Garden Diary - September 2013

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Sunday, 8 September 2013
Activities and Happenings at the Sheep Festival

The focus of the Garden State Sheep Breeder's Festival (this is the 19th annual) is on sheep, two buildings filled with sheep and a show ring. There are two more buildings, and the great outdoors. Shame to let all that space go to waste, don't you think. So the other two buildings are filled with vendors. And someone showing sheep dogs at work outdoors. Have a look.

Unlike your cat, sheep don't shed. Well yes, there are hair sheep and they do shed but let's not get distracted. Hair sheep are the exception. For wool that's going to be knit, crocheted, or felted you need to get it off the sheep. That's shearing. At the festival, two or three times a day someone shears a sheep before the gaze of an attentive audience. Explaining what he does, why a sheep is shorn, and adding in other interesting details he quickly and neatly clips off the fleece with never a pause in the commentary. This sheep was not too thrilled with the process. But then, she's only 8 months old and this was her first time.

There's a class for fleece, and also fleece for sale. While fleece would not normally be kept in plastic the building is rather dusty and this keeps it free of grit and dirt.

I plunged my hand into this basket of fleece for sale. Like what I imagine feeling a cloud would be.

Fleece for sale is for those who want to explore the entire process from cleaning, carding, spinning, and then creating with the yarn. My sister, who is a weaver, once started to learn to spin. Then decided she had time to either spin or weave but not both. (She also at that time taught weaving classes.) So there's beautiful yarns for sale in the subtle hues of the sheep themselves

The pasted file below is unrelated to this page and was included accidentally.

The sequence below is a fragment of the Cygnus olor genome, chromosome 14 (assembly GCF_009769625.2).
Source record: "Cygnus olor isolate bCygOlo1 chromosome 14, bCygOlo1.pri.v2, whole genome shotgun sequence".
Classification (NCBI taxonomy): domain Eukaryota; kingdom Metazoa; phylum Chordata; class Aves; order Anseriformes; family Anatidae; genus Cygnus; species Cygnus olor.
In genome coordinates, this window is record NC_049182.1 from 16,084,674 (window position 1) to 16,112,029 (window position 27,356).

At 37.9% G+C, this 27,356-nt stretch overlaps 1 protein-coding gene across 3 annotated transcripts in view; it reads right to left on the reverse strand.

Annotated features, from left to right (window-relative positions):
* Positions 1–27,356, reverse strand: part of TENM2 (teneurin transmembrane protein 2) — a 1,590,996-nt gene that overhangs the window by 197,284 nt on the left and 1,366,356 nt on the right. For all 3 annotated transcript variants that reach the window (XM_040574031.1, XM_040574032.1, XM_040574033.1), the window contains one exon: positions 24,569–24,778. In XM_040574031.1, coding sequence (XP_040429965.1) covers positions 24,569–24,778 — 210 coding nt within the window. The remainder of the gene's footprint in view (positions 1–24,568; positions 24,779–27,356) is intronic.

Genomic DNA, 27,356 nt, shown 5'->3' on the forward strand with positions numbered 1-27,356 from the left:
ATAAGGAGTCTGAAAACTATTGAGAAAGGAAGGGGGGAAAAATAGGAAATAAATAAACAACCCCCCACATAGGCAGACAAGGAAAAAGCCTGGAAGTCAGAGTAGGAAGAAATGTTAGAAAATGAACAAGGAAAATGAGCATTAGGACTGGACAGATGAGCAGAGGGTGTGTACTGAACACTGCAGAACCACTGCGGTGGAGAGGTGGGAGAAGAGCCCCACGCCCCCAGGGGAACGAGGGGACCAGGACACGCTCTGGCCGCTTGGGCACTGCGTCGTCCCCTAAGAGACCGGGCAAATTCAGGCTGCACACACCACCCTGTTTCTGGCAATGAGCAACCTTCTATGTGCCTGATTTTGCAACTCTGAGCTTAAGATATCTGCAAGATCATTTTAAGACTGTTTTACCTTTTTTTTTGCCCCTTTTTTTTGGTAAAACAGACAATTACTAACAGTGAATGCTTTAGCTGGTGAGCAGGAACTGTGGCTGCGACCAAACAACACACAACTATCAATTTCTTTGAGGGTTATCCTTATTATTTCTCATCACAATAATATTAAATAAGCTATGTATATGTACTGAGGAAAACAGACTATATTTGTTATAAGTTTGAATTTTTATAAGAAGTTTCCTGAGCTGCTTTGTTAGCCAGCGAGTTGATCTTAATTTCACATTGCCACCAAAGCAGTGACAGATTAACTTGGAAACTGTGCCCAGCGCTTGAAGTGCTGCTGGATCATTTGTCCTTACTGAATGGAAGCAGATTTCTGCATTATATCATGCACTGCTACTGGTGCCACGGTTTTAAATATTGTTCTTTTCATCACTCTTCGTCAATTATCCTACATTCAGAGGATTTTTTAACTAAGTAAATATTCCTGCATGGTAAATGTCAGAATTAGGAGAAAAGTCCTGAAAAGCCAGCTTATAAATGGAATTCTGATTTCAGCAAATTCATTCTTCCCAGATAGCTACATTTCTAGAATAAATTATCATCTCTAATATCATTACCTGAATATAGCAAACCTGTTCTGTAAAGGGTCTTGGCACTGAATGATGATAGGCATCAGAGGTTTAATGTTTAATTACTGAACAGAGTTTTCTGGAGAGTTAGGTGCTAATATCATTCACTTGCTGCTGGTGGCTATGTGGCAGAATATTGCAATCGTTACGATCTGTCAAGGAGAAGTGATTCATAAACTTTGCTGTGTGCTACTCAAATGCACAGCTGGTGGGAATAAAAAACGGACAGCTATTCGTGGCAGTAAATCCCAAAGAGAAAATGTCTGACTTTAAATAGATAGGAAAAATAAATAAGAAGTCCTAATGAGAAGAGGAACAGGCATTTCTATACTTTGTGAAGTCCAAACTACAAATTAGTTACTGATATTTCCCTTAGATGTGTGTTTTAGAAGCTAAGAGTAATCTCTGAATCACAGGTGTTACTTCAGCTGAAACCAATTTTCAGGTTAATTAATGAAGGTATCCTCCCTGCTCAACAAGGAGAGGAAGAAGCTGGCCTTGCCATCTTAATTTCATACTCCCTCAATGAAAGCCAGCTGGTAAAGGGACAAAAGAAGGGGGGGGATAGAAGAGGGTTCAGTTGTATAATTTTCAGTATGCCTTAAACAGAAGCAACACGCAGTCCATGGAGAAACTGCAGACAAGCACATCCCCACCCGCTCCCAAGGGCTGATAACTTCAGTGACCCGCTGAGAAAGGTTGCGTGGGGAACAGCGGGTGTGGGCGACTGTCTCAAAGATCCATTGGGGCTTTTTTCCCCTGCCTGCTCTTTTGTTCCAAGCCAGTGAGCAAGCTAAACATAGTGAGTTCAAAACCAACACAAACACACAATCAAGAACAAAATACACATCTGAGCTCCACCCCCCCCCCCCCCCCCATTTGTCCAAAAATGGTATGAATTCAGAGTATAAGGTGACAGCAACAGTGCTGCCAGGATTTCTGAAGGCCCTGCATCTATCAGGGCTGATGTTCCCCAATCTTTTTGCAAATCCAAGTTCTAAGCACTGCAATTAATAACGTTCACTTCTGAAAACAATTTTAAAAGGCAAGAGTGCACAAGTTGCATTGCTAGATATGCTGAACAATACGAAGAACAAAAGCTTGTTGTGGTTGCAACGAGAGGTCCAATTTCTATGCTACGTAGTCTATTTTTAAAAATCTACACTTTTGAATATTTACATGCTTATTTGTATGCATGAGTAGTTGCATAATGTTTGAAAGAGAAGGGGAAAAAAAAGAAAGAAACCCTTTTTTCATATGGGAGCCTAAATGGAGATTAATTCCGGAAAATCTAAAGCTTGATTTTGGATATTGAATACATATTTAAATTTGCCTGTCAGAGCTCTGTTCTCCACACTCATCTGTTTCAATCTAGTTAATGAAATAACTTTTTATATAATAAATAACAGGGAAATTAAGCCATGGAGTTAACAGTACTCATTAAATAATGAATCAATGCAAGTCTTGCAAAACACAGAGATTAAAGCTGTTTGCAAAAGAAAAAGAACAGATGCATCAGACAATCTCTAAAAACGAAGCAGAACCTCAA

or dyed into a rainbow of colors.

Here and there throughout the buildings were people demonstrating spinning. You take roving, which is cleaned and carded fleece. By hand or with a spinning wheel draw it out into a thread, putting some spin on it. This woman is using a Russian drop spindle. The base sits in a shallow wooden bowl held between her legs. Spin, spin, and smoothly and evenly the roving becomes yarn. A drop spindle has the advantage of being portable, something to carry around, then use when a window of time opens up.

A spinning wheel is faster, but less portable. Somewhat hypnotic, feet paddling up and down, wheel goes round and round - many women were using their wheels barefoot or in stocking feet. I imagine that gives you a better sense of how it goes.


One classic event at sheep festivals seems to be sheep to shawl. Sheep sheared, fleece carded, yarn spun, and a shawl made, all in a single day. A tour de force, yes, but fascinating for the attendees to see the process from beginning to end.

Another popular event are the border collies demonstrating herding sheep.

Border collies are monomaniacs for herding. That's what they want to do. Take a look. Here's ZIva. She's - ready for this? - she's just 3 months old. Not really trained but she has the right instincts. Bunch the sheep up, keep them together, move them from here to there. Ooh, that's fun! Let's keep doing it. Not too good on recall, which is why she's trailing a lead. A foot firmly planted on it convinces her to stop. Off to the sidelines, and give the more experienced dogs a chance.

You can just catch a glimpse of Cap on the far side of the sheep.

And this is Sweet, who has nicely take the sheep through a pair of hurdles on the right, on the left, and into the pen working entirely off the shepherd's whistled commands. A delight to watch her delight in her work.

And this delightful event is the Shepherd's Lead competition. Wear something fashioned from wool. That's 30 points, with extra points if you made it yourself. Lead an animal around the show ring (unless it is an angora rabbit, which you're allowed to carry.) Again, 30 points for the animal and your handling of it, with extra points if A) it's your own animal and not one merely provided for the competion, B) if it is the actual animal from which your garment was made, and C) if the animal is wearing something that complements your garment. In this case the handler is wearing a magnificent green sweater / coat with horizontal ribbing and center cable down the back. Iris, her Baby Doll Southdown ewe is wearing a matching green scarf.

I had a wonderful day at the show. And if you want to see more, click here to see sheep at the show.

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